Queen of Chilliwack to sail out of BC waters to Fiji on October 14

The MV Queen of Chilliwack, which plied the waters of BC’s Central Coast for 18 summers, is soon heading to Fiji.

The MV Queen of Chilliwack, which plied the waters of BC’s Central Coast for 18 summers, is soon heading into the sunset on a voyage to the South Sea paradise of Fiji.

The vessel was sold recently by BC Ferries for an undisclosed amount to Goundar Shipping Ltd., bringing the Goundar fleet to three vessels – two of them former BC Ferries vessels.  The Queen of Prince Rupert was sold to Goundar in 2011 after a career as the main link between Haida Gwaii and the mainland between 1965 and 2009.  That vessel was replaced by the Northern Expedition.

The Queen of Chilliwack, a 115-vehicle vessel built in Norway in 1979, was bought by BC Ferries in 1991 for $10.85 million and began its West Coast service in the southern Gulf Islands and the Sunshine Coast before taking on the summer service on the Discovery Coast Passage Route #40 in 1996. This route twice weekly made direct sailings between Port Hardy and Bella Coola and four times weekly included Outer Coast stops at Bella Bella, Shearwater, Ocean Falls, and sometimes Klemtu.

While the direct sailings made the journey in 12-13 hours, those serving the other ports ranged from 22 – 33 hours long. Only one of the sailings (which made the trip entirely in the daylight) was well utilized, prompting BC Ferries to recommend cancelling the route as a cost-saving measure in 2013 – a recommendation implemented by the BC government without conducting a socio-economic study of the effect such a move might have on the region.

In the meantime, throughout the 18 seasons of Route #40, a fledgling tourism industry had been developing in the Bella Coola Valley and along the Highway 20 corridor, largely based on the promise of the “Discovery Coast Circle Tour” that would lure travelers into the region, bolstering an economy that was flagging with the decline in resource-extraction industries such as forestry and fishing.  Conservative estimates of direct loss to the regional economy range from $10 million annually.

Replacement of the Queen of Chilliwack with the 16-vehicle MV Nimpkish which requires a transfer at Bella Bella resulted in harsh criticism from local communities because the smaller vessel is incapable of handling the demand and lacks the amenities expected by many international tourists wishing to include a voyage into the Great Bear Rainforest as part of their Canadian eco-adventure.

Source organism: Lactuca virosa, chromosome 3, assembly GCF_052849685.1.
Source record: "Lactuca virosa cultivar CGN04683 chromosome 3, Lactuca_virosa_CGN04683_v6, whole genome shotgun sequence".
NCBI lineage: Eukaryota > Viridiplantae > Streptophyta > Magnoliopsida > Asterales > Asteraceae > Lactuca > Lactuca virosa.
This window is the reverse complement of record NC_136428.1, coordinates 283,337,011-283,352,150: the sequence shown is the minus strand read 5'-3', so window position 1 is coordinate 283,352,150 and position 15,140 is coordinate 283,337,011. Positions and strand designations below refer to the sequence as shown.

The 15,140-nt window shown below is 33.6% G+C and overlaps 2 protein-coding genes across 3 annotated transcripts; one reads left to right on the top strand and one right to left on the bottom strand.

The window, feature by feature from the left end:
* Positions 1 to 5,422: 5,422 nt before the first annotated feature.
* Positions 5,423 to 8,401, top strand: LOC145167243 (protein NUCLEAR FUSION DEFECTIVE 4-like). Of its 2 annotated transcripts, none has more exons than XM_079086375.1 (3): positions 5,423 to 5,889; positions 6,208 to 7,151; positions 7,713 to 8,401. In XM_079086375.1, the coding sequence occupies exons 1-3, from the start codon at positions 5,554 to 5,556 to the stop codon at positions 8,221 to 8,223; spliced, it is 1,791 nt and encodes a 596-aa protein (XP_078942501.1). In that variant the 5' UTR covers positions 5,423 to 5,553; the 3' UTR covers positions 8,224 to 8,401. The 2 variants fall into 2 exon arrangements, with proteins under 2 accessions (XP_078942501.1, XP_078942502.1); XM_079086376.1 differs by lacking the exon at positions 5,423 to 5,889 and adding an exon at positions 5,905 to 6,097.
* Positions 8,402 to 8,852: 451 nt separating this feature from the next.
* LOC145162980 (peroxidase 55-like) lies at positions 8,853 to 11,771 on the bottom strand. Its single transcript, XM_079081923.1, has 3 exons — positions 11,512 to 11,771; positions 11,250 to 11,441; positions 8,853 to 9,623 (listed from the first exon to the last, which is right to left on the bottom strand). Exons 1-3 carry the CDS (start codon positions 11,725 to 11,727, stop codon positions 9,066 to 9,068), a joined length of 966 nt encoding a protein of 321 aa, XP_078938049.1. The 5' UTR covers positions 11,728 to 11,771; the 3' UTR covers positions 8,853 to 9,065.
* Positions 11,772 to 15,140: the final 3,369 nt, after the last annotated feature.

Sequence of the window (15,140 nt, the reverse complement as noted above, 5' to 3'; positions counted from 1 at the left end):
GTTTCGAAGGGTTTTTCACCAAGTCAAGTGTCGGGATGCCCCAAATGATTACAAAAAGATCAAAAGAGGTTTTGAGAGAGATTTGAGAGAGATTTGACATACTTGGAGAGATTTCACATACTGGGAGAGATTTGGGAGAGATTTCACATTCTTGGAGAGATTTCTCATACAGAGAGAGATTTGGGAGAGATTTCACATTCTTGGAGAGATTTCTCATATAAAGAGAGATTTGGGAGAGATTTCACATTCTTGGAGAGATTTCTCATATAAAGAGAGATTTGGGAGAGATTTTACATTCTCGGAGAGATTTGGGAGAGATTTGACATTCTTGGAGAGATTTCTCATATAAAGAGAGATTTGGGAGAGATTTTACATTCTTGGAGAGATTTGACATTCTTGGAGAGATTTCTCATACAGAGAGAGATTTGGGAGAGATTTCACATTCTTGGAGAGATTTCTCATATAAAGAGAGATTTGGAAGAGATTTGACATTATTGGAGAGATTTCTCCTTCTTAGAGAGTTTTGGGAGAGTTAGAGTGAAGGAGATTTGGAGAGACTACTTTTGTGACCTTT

The government and BC Ferries are engaged in plans to replace the Nimpkish – due for a 2018 retirement – with a more suitable vessel, and the tourism industry hopes the scheduling will involve direct sailings connecting Highway 19 at Port Hardy with Highway 20 at Bella Coola in order to revive the Circle Tour.

As for the sale of the Chilliwack, owner George Goundar is pleased with the company’s latest acquisition which makes his firm Fiji’s largest passenger cargo inter-island ferry operator – a feat accomplished in only four years since the establishment of Goundar.

However, at 36 years old, the Chilliwack may not go into service in Fiji immediately because foreign vessels more than 20 years old cannot be registered under Fijian law.  Goundar is asking for a legal amendment to allow for registration.

In the meantime, Goundar says Fiji’s Prime Minister Voreqe Bainimarama visited the Queen of Chilliwack in Canada last month, and “The PM was very impressed with the vessel’s state-of-the-art facilities and high standard condition.”  He says that BC Ferries had spent more than $28 million on upgrades and maintenance of the Chilliwack just two years ago.  This figure far exceeds the $15 million commonly understood to be the cost of the recent refitting.  Goundar also said negotiations between his firm and BC Ferries had begun two years ago (before the cancellation of Route #40).

BC Ferries and the government have drawn criticism over refusal to reveal the sale price of the vessel – especially in view of the recent refitting costs which involved water-proofing doors, improved lifesaving equipment, and upgrading electrical systems.  NDP Opposition Leader John Horgan says “the public has the right to know” the amount received in the deal.

Horgan says the Discovery Coast ferry route is “the envy of North America” and it is now being handled by “a barge – not the newly refitted Queen of Chilliwack because it’s going offshore for a price that we don’t know.”

“People should be outraged,” Horgan says.

It is understood that BC Ferries has not revealed the price because negotiations are under way to sell two more vessels, and revealing the price received for the Chilliwack could undermine the prices on those future deals.

The Queen of Chilliwack is scheduled to sail for Fiji on a 17-day voyage by October 14.